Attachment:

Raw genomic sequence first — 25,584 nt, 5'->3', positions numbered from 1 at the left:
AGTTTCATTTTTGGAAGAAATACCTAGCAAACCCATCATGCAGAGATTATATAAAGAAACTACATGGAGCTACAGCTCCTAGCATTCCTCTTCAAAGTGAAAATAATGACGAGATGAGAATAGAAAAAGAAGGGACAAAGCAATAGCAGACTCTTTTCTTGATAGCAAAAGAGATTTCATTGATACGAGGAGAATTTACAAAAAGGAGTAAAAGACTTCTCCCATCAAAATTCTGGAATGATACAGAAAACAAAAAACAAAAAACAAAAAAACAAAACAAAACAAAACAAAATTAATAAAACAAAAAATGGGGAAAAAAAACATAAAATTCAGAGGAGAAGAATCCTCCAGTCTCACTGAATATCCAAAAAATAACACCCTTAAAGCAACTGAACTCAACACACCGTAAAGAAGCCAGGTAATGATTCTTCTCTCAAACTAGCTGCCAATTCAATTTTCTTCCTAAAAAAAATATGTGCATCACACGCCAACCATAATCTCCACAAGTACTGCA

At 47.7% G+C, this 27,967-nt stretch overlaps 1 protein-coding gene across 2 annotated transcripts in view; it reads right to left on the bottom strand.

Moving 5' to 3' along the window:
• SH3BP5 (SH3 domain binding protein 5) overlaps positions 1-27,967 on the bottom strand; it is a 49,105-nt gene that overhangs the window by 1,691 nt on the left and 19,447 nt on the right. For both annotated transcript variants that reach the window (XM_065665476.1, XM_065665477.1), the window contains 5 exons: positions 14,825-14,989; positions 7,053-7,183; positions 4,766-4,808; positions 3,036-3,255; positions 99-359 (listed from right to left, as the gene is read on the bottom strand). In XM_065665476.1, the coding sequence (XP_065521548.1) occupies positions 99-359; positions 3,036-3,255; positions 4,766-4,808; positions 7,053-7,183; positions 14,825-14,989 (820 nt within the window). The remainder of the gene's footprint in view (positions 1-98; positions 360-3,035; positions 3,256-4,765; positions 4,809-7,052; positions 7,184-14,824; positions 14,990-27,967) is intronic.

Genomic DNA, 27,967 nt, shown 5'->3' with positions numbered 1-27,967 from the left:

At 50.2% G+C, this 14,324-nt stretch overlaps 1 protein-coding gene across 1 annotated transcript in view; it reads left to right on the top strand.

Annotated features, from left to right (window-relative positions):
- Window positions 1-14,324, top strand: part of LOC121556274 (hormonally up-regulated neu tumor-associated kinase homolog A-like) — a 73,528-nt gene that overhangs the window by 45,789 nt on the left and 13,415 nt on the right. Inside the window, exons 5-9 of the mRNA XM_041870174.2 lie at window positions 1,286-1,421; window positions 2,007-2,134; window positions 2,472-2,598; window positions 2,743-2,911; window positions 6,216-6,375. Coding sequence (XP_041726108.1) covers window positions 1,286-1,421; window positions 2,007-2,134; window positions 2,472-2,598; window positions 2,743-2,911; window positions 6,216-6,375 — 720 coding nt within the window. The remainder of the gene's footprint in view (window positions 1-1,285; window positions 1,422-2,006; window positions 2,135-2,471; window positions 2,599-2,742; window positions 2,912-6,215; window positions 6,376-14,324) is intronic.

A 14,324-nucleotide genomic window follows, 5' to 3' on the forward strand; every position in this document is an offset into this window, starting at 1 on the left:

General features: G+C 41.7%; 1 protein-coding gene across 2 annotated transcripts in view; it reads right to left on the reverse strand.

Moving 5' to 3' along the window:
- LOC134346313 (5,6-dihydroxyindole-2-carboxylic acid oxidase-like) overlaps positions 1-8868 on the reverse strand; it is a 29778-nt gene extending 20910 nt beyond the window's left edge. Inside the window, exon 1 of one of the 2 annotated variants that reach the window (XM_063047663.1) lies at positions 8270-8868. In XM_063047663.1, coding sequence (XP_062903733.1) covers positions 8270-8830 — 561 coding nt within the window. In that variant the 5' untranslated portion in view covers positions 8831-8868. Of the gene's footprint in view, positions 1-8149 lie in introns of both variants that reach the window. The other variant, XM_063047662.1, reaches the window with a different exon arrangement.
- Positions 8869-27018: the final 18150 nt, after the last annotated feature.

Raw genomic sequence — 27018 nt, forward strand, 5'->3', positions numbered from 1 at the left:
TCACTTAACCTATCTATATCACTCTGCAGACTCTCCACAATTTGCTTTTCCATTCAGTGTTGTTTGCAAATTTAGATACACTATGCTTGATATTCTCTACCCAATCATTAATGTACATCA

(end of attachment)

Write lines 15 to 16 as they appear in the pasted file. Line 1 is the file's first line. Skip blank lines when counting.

Raw genomic sequence — 27018 nt, forward strand, 5'->3', positions numbered from 1 at the left:
TCACTTAACCTATCTATATCACTCTGCAGACTCTCCACAATTTGCTTTTCCATTCAGTGTTGTTTGCAAATTTAGATACACTATGCTTGATATTCTCTACCCAATCATTAATGTACATCA